How To Not Break Out After Your Workout

Interval_Training_009rPhotographed by Nathan Martin.
When it comes to our faces, we don’t rely on just anyone to tell us what our skin needs to get that ever-elusive glow. Instead, we turn to skin-care veteran (and celebrity fave!) Renée Rouleau, who knows it takes more than the right products to get radiant. Each week, she’ll be serving up her expert tips to keep your complexion in tip-top shape.
Caring for skin when you exercise (hi, sweat!) is a question my clients ask often. It’s important to take skin care into account before, during, and after exercise to maintain a healthy and balanced complexion. Here's how to keep your skin from suffering though your workout.

Skin Prep
While the should-you-wear-makeup-to-work-out debate is alive and well, it’s actually more important to wash your skin after than before working out because — even if you're diligent with your makeup-removing wipes — oils, bacteria, and sweat will accumulate on the skin. Still, if you're wearing a heavy foundation & you have time to spare, it’s good to wash your skin with a mild, non-drying cleanser, followed by an alcohol-free toner, and lightweight, oil-free lotion before hitting the gym. If you are exposed to daylight or sunlight during exercise, then use a moisturizer with sunscreen and dust on an SPF-infused mineral powder which can provide a bit of coverage in addition to protection from damaging UV rays. Eye makeup and lipstick are fine to wear if you don't mind having mascara sweating down your face.

To Moisturize Or To Not
When you exercise, your skin loses water due to evaporation leaving it dehydrated. This can increase surface lines as well as dead skin cell buildup, clogging your pores. Using a lightweight moisturizer will help to retain the water in the skin. If you're exercising outdoors, it’s best to use a very light moisturizer (with a sunscreen!).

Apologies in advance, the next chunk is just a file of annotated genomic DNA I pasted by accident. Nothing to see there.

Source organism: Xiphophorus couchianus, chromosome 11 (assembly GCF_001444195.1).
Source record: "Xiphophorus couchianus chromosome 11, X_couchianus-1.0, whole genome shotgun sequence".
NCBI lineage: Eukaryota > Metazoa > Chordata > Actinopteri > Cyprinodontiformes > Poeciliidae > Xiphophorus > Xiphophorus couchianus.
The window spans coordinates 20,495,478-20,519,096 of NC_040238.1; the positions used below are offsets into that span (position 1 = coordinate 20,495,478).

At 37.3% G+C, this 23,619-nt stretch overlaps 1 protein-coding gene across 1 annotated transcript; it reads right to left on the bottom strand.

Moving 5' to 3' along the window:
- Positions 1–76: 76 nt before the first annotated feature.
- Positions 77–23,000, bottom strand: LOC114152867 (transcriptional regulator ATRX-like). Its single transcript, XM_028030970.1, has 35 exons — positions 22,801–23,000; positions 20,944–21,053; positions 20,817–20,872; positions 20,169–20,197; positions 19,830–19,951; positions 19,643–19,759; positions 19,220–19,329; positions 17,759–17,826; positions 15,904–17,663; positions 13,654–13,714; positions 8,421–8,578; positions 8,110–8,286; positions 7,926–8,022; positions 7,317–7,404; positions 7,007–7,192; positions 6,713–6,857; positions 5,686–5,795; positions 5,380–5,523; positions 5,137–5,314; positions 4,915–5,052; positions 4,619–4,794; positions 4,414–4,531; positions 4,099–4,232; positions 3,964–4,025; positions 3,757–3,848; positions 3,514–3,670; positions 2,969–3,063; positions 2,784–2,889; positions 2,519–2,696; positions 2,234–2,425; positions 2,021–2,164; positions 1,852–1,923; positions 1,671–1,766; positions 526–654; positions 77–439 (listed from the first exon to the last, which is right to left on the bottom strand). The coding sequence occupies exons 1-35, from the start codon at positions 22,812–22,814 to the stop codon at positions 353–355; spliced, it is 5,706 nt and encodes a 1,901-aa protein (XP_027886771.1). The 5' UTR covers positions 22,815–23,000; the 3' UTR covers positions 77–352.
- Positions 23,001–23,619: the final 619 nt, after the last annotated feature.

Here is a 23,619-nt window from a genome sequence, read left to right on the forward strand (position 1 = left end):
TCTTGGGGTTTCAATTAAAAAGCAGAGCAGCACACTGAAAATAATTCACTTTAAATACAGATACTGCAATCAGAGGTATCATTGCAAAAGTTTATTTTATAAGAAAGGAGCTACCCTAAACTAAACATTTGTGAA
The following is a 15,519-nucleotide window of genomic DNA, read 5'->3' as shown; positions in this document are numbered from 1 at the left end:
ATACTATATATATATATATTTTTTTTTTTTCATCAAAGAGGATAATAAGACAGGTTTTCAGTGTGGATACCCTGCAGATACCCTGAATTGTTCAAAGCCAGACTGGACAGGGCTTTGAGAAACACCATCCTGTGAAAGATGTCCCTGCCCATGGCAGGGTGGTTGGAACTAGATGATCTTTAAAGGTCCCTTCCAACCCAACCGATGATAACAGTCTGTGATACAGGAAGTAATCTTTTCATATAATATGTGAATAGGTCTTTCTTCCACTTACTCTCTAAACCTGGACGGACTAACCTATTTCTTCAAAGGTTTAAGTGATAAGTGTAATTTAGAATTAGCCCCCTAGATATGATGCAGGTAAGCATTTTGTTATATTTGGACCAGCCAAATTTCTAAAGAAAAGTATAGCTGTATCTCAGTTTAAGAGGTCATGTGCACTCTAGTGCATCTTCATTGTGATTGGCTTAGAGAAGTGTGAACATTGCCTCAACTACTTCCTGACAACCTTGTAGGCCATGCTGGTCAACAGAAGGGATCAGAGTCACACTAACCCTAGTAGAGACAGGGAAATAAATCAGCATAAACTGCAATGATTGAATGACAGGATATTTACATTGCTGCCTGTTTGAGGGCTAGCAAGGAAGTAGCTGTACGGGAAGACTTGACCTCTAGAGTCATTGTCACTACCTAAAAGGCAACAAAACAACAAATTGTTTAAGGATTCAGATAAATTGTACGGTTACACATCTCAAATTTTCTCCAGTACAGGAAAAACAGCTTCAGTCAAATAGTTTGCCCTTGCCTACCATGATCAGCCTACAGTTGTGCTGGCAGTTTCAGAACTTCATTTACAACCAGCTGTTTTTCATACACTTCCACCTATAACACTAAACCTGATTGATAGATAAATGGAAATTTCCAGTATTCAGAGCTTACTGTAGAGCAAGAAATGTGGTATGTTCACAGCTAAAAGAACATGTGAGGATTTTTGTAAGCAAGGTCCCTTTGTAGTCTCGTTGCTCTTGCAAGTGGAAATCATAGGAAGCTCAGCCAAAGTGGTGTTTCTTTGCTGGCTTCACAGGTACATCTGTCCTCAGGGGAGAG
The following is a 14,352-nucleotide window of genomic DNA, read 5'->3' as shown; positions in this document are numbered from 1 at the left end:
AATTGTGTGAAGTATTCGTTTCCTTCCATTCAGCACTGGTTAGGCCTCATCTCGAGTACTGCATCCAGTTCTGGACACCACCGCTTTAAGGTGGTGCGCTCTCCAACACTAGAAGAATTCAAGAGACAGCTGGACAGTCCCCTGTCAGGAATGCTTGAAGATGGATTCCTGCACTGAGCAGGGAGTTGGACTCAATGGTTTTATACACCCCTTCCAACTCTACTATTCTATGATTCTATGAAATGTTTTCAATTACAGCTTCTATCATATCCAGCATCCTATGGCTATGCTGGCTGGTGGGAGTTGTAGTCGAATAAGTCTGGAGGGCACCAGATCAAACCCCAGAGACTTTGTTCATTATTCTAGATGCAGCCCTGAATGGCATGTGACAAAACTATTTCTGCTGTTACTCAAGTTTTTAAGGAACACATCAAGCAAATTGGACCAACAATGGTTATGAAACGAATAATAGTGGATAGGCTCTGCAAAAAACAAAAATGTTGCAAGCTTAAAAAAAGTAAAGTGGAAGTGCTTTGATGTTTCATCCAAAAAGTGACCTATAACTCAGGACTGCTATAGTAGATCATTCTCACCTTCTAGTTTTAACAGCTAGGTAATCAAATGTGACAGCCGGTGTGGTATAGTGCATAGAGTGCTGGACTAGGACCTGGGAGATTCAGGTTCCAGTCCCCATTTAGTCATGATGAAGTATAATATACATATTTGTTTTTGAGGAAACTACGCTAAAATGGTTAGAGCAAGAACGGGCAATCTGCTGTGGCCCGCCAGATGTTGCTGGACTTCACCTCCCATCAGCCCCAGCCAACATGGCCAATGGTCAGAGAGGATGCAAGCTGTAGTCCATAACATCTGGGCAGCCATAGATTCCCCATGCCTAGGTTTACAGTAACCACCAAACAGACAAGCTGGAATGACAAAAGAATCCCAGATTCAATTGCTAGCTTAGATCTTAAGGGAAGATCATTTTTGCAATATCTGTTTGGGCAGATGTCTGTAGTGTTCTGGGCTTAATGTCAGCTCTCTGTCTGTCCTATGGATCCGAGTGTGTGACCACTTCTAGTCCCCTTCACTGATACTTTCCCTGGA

Avoid Misting Sprays
If you mist your skin with a water-based toner (even if it’s alcohol-free) and do not apply any moisturizer over it to seal in the hydrating ingredients, it can attract the moisture and water out of your skin and into dry, winter air. Moisture acts like a magnet in that it attracts other moisture and will always go to the driest area. So, misting your skin will make the moisture within your skin evaporate out, leaving it tight, dry, and dehydrated. This is also true of airplanes. Misting alone is not recommended before, during or after workout.

Hip_Openers_034Photographed by Nathan Martin.

Hands Off
Surely this isn't a surprise, but machines at the gym house many harmful bacteria, so it's best to keep your hands off of your skin (and out of your mouth). You don’t want to introduce bacteria that can possibly result in new breakouts, or the spreading of existing breakouts. Always wash your hands before and after working out — and, if you can, when switching machines.

Headband and Bandana Enthusiasts, Beware!
Headbands, hats, or bandanas across the forehead are not recommended as they can cause a backup of oil and perspiration in the pores. This results in those pesky, clogged bumps or breakouts. If your skin is not prone to breakouts (lucky!), this may not be an issue for you. but if you find yourself with clogged pores and absolutely can't live without a headband or bandana, push it further back in your hairline.

Post-Workout Routine When you're done working out, wash with a mild gel cleanser to thoroughly remove oil, toxins, and sweat. This is especially important if you have oily, combination, or acne-prone skin. After a workout (or any time you wash your skin, for that matter), avoid cleansing gels that contain sodium or ammonium lauryl sulfate: These ingredients will pull water out of the skin, leaving it dehydrated. For drier skin types, wash with a lightweight cleansing lotion. After cleansing, wipe your skin with an alcohol-free toner and immediately apply a moisturizer for your skin type. If it’s still daylight, be sure to apply a moisturizer with sunscreen or dust on SPF mineral powder.
If you have a lot of redness in your skin after your workout, look for moisturizers or skin serums containing soothing ingredients like white tea, sea whip, azulene, chamomile, and bisabolol to help to calm the skin down by taking the pressure off of capillaries. If you have the time when you get home, apply a thin coat of a gel-based mask to cool heat-activated skin and infuse water deep into the cells. If you keep it stored in the refrigerator, it will calm the skin down even faster.

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